Of course, one of the biggest deals for the Beans as of late has been this long-awaited double album; an album portraying the versatility and creativity of the band itself, and of the Colorado music scene as a whole. And none have been waiting longer for Sights and Sounds than the Beans themselves. Hachey sees the new album as an act of “branching out,” with it having received “a lot of good feedback from longtime fans and new fans.” Furthermore, the album is a huge stepping stone in terms of the Beans becoming a more legitimate band. Hachey expressed his feelings that Sights and Sounds was made from “a legit sound versus live recordings.” The album was co-produced by Andy McEwen at Eldorado Springs Canyon’s Crucible Studios, utilizing both “great equipment and great energy” during the album’s creation. Coming from such a nurturing environment and accompanied by a ton of excitement, it’s no wonder the boys were “waiting to release for a while,” and ready for their 3-year break to come to an end.
So, why the double album, with the two sides boasting two very different genres? According to Hachey, that’s Colorado for you. “The state and its music season encompasses so many genres,” so why not the Magic Beans do the same? Sights and Sounds reflects the eclectic variety of music genres that prevail in Colorado, and the Beans love to combine those genres. Hachey has trouble choosing which genre of music he most prefers playing – “depends on the day or even the hour of the day; that is the reason we encompass two different genres; I can’t pick!” For old and new fans alike, that means one thing: we’ll have to catch the band live to decide for ourselves.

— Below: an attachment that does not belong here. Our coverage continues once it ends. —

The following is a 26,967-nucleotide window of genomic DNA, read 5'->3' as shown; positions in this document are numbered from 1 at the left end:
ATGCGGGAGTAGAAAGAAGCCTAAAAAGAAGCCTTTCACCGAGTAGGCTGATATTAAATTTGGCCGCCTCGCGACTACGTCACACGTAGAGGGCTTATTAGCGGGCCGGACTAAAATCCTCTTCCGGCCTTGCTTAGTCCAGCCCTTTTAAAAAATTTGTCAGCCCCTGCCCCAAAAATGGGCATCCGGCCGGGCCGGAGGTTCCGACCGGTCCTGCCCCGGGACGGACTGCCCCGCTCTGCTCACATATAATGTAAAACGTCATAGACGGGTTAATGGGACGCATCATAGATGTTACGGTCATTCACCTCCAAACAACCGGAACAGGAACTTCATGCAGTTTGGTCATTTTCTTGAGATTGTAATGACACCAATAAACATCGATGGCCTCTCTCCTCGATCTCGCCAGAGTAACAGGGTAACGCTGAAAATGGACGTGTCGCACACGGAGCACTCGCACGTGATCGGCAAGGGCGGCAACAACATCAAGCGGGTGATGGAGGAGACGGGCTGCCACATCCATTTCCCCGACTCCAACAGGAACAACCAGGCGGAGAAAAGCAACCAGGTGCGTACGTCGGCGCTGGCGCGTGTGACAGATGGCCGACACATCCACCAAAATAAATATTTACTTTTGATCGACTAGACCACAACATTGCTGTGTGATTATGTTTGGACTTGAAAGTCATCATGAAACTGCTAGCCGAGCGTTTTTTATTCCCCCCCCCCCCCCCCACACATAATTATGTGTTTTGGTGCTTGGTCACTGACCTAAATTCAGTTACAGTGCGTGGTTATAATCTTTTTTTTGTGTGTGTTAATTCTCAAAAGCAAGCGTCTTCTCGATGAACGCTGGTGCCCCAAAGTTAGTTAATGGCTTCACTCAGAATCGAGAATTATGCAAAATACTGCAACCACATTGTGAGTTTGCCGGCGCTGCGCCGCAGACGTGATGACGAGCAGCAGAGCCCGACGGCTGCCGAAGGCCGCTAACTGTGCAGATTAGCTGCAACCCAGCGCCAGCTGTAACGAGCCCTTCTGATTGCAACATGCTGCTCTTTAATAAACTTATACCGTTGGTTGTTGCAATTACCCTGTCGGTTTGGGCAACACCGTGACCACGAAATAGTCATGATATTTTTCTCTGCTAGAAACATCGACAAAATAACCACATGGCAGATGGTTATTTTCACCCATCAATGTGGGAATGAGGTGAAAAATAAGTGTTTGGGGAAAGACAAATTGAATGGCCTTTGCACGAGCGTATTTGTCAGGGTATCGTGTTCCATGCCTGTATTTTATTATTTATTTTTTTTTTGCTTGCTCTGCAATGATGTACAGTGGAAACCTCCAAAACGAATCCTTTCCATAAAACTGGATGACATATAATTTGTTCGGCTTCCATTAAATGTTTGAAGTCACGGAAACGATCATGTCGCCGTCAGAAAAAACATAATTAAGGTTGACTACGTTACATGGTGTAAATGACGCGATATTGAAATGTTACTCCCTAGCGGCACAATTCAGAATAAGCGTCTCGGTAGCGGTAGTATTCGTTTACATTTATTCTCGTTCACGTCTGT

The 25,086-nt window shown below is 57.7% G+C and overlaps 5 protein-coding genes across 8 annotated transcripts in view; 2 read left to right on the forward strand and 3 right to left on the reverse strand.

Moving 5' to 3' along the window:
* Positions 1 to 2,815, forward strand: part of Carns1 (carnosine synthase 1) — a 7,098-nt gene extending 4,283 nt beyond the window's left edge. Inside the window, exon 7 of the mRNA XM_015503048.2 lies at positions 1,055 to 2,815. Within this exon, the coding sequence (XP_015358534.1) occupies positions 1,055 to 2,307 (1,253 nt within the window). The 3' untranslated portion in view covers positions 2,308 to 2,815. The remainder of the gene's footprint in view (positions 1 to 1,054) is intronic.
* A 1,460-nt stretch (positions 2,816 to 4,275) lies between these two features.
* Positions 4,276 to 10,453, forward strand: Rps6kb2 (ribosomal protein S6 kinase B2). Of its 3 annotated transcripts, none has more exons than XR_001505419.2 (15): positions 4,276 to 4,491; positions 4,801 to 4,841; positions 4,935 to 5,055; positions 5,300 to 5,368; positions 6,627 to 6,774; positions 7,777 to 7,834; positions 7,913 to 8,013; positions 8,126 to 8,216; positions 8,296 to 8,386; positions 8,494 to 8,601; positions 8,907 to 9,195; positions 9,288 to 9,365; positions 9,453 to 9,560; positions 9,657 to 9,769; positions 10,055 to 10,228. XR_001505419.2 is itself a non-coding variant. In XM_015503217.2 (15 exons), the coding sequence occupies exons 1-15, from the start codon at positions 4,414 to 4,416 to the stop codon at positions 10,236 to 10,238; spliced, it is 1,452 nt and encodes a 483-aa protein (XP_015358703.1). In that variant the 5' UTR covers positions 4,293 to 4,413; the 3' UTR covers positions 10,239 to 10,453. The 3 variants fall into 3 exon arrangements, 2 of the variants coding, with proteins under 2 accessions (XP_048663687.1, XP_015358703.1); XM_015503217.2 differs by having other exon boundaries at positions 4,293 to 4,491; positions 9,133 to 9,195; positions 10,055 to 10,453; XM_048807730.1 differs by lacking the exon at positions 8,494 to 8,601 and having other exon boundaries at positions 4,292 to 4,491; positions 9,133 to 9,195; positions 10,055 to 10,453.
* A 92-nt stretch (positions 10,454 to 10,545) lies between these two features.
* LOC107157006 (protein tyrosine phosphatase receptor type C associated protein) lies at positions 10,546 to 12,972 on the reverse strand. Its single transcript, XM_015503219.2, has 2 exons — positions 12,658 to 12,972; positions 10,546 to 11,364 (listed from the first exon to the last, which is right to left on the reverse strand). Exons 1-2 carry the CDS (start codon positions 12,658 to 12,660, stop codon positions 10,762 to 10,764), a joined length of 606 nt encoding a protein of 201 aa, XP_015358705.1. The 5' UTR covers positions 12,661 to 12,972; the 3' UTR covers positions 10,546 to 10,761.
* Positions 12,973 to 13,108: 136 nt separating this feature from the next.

What Hachey could decide between was a few favorite memories from the past year, during a steady incline of the band’s career. Some “awesome” times include the feature at Cervantes’ weekly “Grass For That Ass” show, where the Magic Beans and Montana’s Kitchen Dwellers performed together. Learning this, it’s no surprise that Hachey was found on the main stage during the Kitchen Dwellers’ set at Arise, jammin’ away with the Bozeman boys. Scott reflects cooly on that memory, divulging that he “loves the music of the Dwellers.” Outside of the Denver metro area, another extraordinary moment for Hachey was at the biannual Joshua Tree Music Festival, and at a new venue in Steamboat that was “poppin’ off – we’ll be back there.”
Looking back, and looking forward; “It keeps getting better and better,” Hachey expressed, with the band “focusing on Fall tour, spreading the love and getting to different cities.” The band is tighter and more solid than ever, and Hachey’s vibes illustrated that. “I’m personally invested in this band, and we’re trying to be as serious as possible. We’re taking our relationships as musicians together more seriously, and improving our professionalism.” Sounds like the band have a solid head on their shoulders and have found a healthy balance between work and play, even when the two are so frequently interchangeable.
The rest of 2014 will be an exciting one for the Magic Beans, with countless appearances scheduled in the Front Rage. The next leg of their seemingly endless tour kicks off with an opening slot for the Disco Biscuits before a return to Cervantes’ Masterpiece Ballroom, later that same evening with special guests.
The Magic Beans have stepped out from behind the shadows of the mountains and emerged as a band-to-watch on not just the Colorado music circuit, but very eventually the national music circuit. “We’ve received lots of emails requesting random city stops,” Hachey explained. There is no doubt these Beans will be headed every which way quite soon. They know their audience and they give their audiences the best of what they’ve got, and with a mentality like that, they’ll be on their way to headline-dom.
THE MAGIC BEANS
Cervantes’ Masterpiece Ballroom
Tickets: $15 Adv, $20 DoS